Coming into the embassy from the field was one of the more stressful things you could do in Iraq, made worse if you drifted into Baghdaddy’s, the embassy bar. You began to understand why embassy policy forbade photography at after-work events once you learned that the most important characteristic of Baghdaddy’s was that booze was cheap. You bought a punch card for 20 dollars and drank and drank, as all the bartenders were volunteers from the embassy community and free drinks, heavy pours, and loose accounting were the norm. The serious drinkers rolled in right at 8:00 p.m. to start on two dollar shots of vodka, grain, or maybe kerosene. These were the older, former alpha males of the community, no longer able to attract mates and shorn of their once proud plumage, who just wanted to get drunk rapidly with purpose. Eight o’clock was like the VFW hall on a pale Wednesday afternoon—if you were there, you were there to drink, and if you were drinking, you wanted to get smashed. If you wanted to talk to anyone, you’d drunk-dial your ex-wife.
The next phylum slid in around 10, the 20-to-30-year-old embassy staffers. They all knew one another and liked to dance and have a good time, basking in their youth and coolness and self-importance. Baghdaddy’s was not Wisconsin Avenue in Georgetown, but with a popped collar on a pink polo shirt, a mixed drink in a Day-Glo color, and sunglasses indoors, there was no reason why it couldn’t be undergrad glory days all over again. Life in Iraq was no more real for these people than it was for anyone else dragging slowly through a one-year tour, but it was better dressed.
Things started to turn seriously sad around 11:00 p.m. Older women drifted through the door in twos and threes, with the occasional grim single. They eased on strappy sandals to take advantage of the embassy’s 800 to 1 ratio of men to women. The odd dance between the older females and the game 30-year-old undergrads would be pathetically interrupted by the stirrings of the now drunken former alphas, clumsily trying to make conversation while pushing aside the young challenger bulls from the kill site. Natural selection was not a pretty sight.
The world’s worst bar scene ended when the overhead fluorescents jerked on at midnight, trapping the unsuccessful hunters in the glare. Quick words were exchanged on the dance floor in desperate attempts to seal a deal, while the serious boozers retreated to their stools and a final drink. Back in the room, late-night TV offered little solace, with an Islam Gigante Lebanese dancing show interrupted by nearly constant commercials for a Middle Eastern product called Pif Paf. Baghdaddy’s made everyone grow apart, while maintaining the illusion of bringing them together.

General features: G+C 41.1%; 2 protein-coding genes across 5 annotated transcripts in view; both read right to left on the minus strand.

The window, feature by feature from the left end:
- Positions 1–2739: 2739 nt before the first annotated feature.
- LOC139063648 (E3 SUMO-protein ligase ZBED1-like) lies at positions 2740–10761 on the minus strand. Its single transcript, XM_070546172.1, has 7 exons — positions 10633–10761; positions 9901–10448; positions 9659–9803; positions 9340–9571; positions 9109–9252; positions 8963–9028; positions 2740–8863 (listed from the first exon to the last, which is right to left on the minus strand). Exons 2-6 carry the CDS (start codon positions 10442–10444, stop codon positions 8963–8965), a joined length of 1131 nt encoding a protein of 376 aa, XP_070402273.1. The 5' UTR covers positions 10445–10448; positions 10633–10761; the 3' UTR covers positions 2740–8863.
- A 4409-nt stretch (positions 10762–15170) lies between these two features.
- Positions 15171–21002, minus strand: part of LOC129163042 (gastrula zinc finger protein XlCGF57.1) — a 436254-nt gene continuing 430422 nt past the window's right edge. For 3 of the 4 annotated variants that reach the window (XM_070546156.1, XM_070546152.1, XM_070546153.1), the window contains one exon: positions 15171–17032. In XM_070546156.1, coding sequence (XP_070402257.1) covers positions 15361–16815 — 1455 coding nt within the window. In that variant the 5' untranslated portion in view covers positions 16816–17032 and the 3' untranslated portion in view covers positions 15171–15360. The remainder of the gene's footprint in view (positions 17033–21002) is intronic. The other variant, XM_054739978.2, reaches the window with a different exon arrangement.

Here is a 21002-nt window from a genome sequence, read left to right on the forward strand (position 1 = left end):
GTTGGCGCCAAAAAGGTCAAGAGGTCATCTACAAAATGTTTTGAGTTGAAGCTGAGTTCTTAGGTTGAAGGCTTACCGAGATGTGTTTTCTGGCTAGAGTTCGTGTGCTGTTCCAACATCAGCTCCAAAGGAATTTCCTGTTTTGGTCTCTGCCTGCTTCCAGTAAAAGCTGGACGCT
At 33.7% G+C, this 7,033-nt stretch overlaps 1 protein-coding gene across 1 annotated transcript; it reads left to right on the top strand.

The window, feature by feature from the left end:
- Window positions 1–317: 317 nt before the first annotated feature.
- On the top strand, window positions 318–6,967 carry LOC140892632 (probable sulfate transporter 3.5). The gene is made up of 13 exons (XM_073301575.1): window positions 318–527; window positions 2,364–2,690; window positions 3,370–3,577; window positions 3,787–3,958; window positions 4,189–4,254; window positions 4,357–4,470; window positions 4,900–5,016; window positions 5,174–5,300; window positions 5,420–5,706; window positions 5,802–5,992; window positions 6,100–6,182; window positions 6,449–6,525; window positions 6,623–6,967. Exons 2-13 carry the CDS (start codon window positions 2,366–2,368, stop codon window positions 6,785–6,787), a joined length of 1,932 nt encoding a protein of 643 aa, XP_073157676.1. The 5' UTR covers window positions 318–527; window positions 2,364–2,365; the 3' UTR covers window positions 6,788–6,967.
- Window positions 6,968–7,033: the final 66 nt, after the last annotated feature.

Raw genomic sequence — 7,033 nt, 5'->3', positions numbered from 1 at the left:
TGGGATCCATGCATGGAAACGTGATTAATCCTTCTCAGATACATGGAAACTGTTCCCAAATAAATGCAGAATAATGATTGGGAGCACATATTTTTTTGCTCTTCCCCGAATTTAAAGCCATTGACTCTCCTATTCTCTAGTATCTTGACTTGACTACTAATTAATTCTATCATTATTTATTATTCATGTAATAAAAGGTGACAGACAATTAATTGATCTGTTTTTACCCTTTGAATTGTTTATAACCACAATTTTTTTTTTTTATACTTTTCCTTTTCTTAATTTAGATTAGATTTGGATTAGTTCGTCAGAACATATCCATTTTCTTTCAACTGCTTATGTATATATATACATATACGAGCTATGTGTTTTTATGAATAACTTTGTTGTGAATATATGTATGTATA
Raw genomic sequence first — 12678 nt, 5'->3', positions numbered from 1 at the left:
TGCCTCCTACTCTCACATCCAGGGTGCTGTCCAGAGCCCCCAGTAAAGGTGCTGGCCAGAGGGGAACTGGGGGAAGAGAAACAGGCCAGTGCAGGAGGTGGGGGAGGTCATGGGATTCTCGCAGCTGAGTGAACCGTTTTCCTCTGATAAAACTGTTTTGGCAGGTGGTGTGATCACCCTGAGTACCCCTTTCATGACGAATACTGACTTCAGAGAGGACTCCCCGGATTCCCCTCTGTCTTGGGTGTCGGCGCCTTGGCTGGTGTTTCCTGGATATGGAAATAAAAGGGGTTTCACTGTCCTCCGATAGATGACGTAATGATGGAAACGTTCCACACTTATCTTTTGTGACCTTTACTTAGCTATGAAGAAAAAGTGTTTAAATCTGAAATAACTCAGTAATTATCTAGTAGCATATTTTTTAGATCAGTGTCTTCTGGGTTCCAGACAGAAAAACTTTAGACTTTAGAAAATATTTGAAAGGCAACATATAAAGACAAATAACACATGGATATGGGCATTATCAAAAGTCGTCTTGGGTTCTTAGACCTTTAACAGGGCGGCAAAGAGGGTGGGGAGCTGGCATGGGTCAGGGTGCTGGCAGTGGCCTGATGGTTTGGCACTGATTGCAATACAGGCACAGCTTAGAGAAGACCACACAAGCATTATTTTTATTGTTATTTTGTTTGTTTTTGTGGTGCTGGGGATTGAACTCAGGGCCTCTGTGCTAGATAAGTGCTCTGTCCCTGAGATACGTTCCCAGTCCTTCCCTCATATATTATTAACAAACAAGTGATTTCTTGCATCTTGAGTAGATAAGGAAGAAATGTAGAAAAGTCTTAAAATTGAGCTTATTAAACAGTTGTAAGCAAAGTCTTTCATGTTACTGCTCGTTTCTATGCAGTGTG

Excerpted from We Meant Well: How I Helped Lose the Battle for the Hearts and Minds of the Iraqi People by Peter Van Buren (Metropolitan Books)
“The official Report of Investigation in my case contains significant redactions, as if parts of my own life cannot be revealed to me. Facts can be hidden from Freedom of Information Act requests and even court-ordered discovery in the name of “security,” and thus manipulated to document pre-determined outcomes. ”—
Peter Van Buren, Foreign Service Officer
“Iraq is not for amateurs,” said Ambassador Chris Hill in Baghdad, though it was mostly amateurs whom the State Department found.”—Peter Van Buren
We Meant Well: How I Helped Lose the Battle for the Hearts and Minds of the Iraqi People (American Empire Project)
(via Magnus Halsnes)
LouNotKY at Idea Festival (Day 2) (finally)
In episode five of “Louisville, Not Kentucky,” Melissa says there are two types of Louisvillagers: Idea Festival people and Derby people. What we cut out was me asking what kind of Louisvillager that made me, as I’d been to neither (her answer? “A bad one.” Ruthless!)
But now, after a day at Idea Festival, I’m inclined to think I’ll be an Idea Festivillager. Don’t get me wrong — I love Derby season, and I think it’s impossible to make the call before I’ve actually attended Derby at Churchill Downs. But I doubt the horses and “My Old Kentucky Home” could bring me the kind of inspiration, laughter, sadness, and even anger the four IF sessions I attended did (although I can well imagine scenarios that might spur each of those emotions at the track).